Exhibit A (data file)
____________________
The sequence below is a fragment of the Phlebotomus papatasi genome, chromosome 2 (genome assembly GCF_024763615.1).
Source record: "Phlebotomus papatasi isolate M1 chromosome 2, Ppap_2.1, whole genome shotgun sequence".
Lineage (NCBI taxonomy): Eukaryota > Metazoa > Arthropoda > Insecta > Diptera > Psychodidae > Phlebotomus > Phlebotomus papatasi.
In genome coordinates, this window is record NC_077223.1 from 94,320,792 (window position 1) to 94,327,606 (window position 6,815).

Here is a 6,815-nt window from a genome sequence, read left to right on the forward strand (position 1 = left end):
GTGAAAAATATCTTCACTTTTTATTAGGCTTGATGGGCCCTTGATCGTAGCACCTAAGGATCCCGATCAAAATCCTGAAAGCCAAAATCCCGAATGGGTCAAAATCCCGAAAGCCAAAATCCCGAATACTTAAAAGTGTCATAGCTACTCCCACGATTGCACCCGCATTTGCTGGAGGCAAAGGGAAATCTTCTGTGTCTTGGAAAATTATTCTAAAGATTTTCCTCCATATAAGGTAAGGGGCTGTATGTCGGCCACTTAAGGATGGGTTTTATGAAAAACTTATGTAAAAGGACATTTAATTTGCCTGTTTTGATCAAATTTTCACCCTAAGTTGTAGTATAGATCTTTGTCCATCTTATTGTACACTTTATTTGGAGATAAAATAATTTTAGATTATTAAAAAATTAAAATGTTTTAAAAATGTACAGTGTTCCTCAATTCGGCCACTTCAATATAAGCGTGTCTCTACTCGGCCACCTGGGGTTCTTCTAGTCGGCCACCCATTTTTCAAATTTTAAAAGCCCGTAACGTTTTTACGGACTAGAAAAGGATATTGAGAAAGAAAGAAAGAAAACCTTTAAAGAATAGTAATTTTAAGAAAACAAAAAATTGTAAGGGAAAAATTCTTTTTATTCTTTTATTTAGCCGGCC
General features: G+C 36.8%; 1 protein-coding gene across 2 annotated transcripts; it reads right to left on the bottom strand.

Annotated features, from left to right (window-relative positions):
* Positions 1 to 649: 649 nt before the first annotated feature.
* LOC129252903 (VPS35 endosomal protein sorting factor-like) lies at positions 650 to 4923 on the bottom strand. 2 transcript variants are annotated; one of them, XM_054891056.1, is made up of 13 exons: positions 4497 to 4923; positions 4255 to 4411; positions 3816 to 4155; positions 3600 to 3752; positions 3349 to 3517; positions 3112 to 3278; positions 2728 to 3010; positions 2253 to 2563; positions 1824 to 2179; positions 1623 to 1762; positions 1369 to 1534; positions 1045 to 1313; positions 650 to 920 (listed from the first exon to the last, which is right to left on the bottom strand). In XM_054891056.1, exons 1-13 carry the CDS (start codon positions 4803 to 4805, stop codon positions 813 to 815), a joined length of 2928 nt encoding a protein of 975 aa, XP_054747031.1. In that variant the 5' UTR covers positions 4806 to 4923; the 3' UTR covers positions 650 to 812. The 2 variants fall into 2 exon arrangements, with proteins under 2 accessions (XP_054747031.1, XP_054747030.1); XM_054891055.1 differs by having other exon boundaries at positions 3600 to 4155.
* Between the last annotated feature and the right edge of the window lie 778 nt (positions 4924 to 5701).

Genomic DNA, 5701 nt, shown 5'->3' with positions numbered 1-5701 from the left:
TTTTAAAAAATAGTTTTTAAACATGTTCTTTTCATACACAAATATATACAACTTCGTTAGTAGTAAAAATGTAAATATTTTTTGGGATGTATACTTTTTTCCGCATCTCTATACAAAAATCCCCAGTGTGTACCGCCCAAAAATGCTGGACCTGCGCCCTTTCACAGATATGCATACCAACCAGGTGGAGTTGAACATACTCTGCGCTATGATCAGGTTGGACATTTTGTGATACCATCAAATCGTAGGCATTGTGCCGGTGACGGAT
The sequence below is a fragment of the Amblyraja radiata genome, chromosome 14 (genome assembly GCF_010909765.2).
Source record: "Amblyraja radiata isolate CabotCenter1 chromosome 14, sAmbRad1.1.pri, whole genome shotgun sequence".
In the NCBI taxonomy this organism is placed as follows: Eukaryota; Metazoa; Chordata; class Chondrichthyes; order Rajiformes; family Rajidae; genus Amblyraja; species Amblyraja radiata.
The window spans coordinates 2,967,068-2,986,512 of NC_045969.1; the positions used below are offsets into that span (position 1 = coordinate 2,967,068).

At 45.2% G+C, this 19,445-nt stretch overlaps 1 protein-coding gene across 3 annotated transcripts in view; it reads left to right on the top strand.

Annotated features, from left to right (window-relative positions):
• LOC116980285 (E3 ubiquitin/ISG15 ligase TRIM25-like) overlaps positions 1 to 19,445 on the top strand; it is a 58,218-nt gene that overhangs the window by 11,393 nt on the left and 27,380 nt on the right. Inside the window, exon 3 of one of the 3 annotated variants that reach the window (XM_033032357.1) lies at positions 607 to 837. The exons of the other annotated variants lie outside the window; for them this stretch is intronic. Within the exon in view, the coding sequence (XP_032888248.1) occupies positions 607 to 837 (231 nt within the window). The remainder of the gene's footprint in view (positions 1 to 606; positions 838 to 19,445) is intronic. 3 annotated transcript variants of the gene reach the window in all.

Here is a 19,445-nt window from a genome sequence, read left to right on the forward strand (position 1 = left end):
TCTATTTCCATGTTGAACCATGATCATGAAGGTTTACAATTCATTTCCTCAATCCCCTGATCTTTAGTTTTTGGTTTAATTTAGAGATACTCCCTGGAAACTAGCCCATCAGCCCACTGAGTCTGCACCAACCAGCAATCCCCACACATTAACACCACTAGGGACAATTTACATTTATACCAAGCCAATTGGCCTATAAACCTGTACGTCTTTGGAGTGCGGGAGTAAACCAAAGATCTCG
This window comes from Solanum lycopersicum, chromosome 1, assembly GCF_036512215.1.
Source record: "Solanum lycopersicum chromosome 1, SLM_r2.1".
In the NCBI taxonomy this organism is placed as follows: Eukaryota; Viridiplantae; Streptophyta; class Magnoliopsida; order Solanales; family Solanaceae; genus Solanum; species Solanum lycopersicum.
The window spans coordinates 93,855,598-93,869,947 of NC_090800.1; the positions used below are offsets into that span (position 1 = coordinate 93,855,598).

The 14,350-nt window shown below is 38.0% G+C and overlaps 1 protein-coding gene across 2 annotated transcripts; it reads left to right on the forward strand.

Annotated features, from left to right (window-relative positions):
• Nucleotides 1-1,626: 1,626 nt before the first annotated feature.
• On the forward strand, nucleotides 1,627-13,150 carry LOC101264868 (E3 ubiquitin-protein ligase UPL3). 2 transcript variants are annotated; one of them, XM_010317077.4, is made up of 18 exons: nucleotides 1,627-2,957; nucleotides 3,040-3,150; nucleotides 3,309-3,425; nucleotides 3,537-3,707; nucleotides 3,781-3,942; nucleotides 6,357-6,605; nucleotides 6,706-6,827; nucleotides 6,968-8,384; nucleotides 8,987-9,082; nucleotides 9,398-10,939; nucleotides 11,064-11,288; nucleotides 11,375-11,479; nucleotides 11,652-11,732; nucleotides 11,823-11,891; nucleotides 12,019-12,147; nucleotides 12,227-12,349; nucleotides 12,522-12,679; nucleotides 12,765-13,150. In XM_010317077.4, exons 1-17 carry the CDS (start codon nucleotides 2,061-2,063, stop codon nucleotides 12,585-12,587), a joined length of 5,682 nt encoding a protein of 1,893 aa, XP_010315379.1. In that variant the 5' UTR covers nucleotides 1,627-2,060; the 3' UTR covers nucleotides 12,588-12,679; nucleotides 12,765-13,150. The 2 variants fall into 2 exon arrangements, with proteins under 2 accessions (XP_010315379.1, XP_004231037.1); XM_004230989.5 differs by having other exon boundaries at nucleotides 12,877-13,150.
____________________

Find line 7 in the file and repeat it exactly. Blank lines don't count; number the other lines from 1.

General features: G+C 36.8%; 1 protein-coding gene across 2 annotated transcripts; it reads right to left on the bottom strand.